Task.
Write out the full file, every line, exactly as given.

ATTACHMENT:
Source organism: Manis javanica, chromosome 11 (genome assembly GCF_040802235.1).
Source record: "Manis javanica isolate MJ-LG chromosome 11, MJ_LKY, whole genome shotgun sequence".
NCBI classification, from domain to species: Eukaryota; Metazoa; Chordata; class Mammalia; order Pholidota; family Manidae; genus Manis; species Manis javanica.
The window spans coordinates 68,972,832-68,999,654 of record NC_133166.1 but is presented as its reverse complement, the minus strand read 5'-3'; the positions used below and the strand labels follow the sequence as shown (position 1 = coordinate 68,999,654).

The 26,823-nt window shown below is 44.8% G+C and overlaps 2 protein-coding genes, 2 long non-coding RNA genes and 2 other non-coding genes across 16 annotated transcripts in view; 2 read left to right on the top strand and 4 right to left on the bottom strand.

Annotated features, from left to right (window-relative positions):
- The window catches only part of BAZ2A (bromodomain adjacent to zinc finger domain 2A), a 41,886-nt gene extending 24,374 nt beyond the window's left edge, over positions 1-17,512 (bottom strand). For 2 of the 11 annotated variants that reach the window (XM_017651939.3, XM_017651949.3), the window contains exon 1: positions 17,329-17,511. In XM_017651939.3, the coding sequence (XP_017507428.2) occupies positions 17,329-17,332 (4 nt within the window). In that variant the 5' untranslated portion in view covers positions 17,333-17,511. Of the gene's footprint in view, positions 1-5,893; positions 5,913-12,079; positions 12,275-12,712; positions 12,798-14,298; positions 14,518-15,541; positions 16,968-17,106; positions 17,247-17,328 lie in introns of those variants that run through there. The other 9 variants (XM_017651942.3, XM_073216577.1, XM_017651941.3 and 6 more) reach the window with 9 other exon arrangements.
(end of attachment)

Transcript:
Source organism: Manis javanica, chromosome 11 (genome assembly GCF_040802235.1).
Source record: "Manis javanica isolate MJ-LG chromosome 11, MJ_LKY, whole genome shotgun sequence".
NCBI classification, from domain to species: Eukaryota; Metazoa; Chordata; class Mammalia; order Pholidota; family Manidae; genus Manis; species Manis javanica.
The window spans coordinates 68,972,832-68,999,654 of record NC_133166.1 but is presented as its reverse complement, the minus strand read 5'-3'; the positions used below and the strand labels follow the sequence as shown (position 1 = coordinate 68,999,654).

The 26,823-nt window shown below is 44.8% G+C and overlaps 2 protein-coding genes, 2 long non-coding RNA genes and 2 other non-coding genes across 16 annotated transcripts in view; 2 read left to right on the top strand and 4 right to left on the bottom strand.

Annotated features, from left to right (window-relative positions):
- The window catches only part of BAZ2A (bromodomain adjacent to zinc finger domain 2A), a 41,886-nt gene extending 24,374 nt beyond the window's left edge, over positions 1-17,512 (bottom strand). For 2 of the 11 annotated variants that reach the window (XM_017651939.3, XM_017651949.3), the window contains exon 1: positions 17,329-17,511. In XM_017651939.3, the coding sequence (XP_017507428.2) occupies positions 17,329-17,332 (4 nt within the window). In that variant the 5' untranslated portion in view covers positions 17,333-17,511. Of the gene's footprint in view, positions 1-5,893; positions 5,913-12,079; positions 12,275-12,712; positions 12,798-14,298; positions 14,518-15,541; positions 16,968-17,106; positions 17,247-17,328 lie in introns of those variants that run through there. The other 9 variants (XM_017651942.3, XM_073216577.1, XM_017651941.3 and 6 more) reach the window with 9 other exon arrangements.